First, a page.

Another panel presenting the Indymedia network of Independent Media
Centers (IMC) brought some of this philosophy to a practical solution.
Indymedia was developed as a continuation and expansion of an online
newsroom offered during the pro-democracy protests in Seattle. It
revolves around an evolving open source code that is distributed by
participating Indymedia Web sites in many countries. The code supports
the upload of rich media content such as images, and the sites
consequently offer users the ability to post their own news stories with
a local and personal flavor. Some translation and cross-posting takes
place. Links to sites on the global IMC network are available at

But pockets like the Indymedia network are unfortunately becoming
increasingly rare on the Internet as licensing restrictions and fees
limit Web casting and the forceful influx of corporate interests are
seeking to silence and dominate it. Several talks dwelled on these
developments and although the topics were different, the methods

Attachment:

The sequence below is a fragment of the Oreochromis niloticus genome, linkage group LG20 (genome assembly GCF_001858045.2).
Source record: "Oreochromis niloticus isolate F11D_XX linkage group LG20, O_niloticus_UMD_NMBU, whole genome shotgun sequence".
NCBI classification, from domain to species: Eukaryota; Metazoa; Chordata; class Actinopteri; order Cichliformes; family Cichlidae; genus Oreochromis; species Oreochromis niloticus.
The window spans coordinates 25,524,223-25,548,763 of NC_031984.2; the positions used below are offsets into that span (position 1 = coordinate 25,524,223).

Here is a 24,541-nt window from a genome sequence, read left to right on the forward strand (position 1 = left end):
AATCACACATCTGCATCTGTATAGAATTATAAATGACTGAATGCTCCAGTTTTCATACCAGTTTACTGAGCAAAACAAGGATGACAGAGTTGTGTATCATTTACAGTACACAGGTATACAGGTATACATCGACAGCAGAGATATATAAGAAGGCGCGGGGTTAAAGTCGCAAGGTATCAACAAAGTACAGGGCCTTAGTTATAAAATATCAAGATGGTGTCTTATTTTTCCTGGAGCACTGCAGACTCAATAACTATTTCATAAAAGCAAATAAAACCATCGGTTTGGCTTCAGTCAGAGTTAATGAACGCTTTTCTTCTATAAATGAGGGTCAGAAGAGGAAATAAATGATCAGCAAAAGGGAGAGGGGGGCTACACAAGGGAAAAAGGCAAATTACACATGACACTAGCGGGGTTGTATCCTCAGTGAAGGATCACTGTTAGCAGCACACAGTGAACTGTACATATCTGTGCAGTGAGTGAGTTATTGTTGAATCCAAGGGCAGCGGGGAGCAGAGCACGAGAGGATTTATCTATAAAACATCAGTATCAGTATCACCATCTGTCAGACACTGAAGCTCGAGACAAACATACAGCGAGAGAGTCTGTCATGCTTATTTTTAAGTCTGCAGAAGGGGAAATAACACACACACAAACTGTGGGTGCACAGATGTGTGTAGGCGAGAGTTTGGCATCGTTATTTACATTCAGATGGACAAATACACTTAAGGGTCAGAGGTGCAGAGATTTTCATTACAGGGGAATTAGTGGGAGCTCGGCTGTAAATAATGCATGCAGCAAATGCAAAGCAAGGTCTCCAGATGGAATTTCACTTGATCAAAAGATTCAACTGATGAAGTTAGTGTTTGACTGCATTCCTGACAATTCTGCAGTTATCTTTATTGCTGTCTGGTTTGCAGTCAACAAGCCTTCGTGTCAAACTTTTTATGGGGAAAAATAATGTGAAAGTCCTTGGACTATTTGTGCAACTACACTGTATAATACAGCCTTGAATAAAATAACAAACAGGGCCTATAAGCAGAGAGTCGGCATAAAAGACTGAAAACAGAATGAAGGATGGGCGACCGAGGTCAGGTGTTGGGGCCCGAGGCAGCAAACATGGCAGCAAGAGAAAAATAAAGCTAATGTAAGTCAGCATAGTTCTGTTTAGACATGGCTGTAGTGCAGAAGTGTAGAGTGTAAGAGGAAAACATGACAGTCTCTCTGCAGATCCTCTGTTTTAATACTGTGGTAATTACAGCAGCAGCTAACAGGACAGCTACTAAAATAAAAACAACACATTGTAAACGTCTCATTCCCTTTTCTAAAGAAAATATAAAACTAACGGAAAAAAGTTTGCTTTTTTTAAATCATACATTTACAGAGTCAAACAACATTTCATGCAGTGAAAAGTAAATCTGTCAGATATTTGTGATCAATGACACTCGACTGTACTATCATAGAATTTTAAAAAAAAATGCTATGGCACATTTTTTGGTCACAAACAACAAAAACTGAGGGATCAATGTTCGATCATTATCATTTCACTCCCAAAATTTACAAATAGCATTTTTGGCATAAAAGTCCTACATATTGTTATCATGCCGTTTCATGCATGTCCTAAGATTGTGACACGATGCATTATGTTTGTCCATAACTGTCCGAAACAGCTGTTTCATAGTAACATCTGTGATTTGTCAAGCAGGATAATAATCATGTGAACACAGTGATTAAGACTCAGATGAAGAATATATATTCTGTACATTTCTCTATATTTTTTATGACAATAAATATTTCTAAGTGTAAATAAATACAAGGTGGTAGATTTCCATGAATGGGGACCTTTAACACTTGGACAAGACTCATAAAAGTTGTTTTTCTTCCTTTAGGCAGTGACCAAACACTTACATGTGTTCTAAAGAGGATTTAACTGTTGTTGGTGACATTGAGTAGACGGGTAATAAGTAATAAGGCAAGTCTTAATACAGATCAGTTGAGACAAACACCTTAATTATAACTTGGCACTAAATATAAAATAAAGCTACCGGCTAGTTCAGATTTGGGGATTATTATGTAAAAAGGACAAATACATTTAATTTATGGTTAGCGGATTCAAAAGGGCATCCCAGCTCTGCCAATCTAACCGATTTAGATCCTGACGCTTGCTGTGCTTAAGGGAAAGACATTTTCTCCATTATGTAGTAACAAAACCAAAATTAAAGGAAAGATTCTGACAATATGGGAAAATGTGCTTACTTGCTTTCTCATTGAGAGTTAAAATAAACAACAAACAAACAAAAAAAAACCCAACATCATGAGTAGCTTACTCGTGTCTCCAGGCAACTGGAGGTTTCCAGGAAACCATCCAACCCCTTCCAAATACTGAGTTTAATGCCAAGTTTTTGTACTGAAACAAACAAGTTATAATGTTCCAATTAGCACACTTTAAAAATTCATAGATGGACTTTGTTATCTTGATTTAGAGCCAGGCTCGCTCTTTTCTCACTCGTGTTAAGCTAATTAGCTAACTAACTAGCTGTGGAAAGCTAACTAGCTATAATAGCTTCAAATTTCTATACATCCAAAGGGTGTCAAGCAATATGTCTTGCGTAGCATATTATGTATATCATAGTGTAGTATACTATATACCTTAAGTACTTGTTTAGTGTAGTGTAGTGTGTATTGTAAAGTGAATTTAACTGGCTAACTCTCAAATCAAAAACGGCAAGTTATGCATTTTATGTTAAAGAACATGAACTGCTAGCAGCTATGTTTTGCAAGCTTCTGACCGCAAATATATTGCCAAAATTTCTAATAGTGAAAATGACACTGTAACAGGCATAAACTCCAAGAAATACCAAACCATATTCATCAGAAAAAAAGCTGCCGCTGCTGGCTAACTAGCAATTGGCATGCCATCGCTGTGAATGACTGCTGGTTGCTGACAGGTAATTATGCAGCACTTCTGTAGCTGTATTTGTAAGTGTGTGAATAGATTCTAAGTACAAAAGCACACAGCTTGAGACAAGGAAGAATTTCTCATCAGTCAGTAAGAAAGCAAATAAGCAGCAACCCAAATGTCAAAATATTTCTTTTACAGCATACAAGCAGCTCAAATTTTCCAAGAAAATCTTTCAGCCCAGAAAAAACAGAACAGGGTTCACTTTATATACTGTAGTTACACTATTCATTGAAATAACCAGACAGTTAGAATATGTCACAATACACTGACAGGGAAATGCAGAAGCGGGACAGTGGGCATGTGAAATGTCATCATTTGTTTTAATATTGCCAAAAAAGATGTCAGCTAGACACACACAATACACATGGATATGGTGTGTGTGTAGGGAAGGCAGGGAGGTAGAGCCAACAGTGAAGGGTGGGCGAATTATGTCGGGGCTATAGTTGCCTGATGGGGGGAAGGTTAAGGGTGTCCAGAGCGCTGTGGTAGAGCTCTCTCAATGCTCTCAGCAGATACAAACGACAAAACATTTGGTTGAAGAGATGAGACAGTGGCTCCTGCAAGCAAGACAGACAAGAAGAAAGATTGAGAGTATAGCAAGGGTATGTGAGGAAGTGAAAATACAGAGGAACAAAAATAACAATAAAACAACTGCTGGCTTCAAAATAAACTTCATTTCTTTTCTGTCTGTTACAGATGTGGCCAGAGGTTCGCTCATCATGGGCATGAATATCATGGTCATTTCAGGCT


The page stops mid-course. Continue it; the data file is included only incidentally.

encountered displayed a clear pattern where lawyers are replacing
individual policing of copyright and trademarks for federal legislation
intended to represent their interests. How a democratic body can become
the executive branch of select corporations has of course already been
answered by the recent revelations surrounding White House ties to

The panel titled ³Bullies on the Net,² featuring Emmanuel Goldstein,
Eric Grimm and Uzi Nissan, first covered the 30 lawsuits brought by Ford
Motor Company against virtually every domain name that could in some way
be associated with any of its own or subsidiary car models or brand
names. A Swede selling used spare parts for classic Volvo vehicles (a
company part own by Ford) was consequently sued for pursuing a modest
and entrepreneurial livelihood under Likewise,
fans of the endangered jaguar at (currently
featuring a nice big-cat drawing by Amanda, age 13) were slapped with a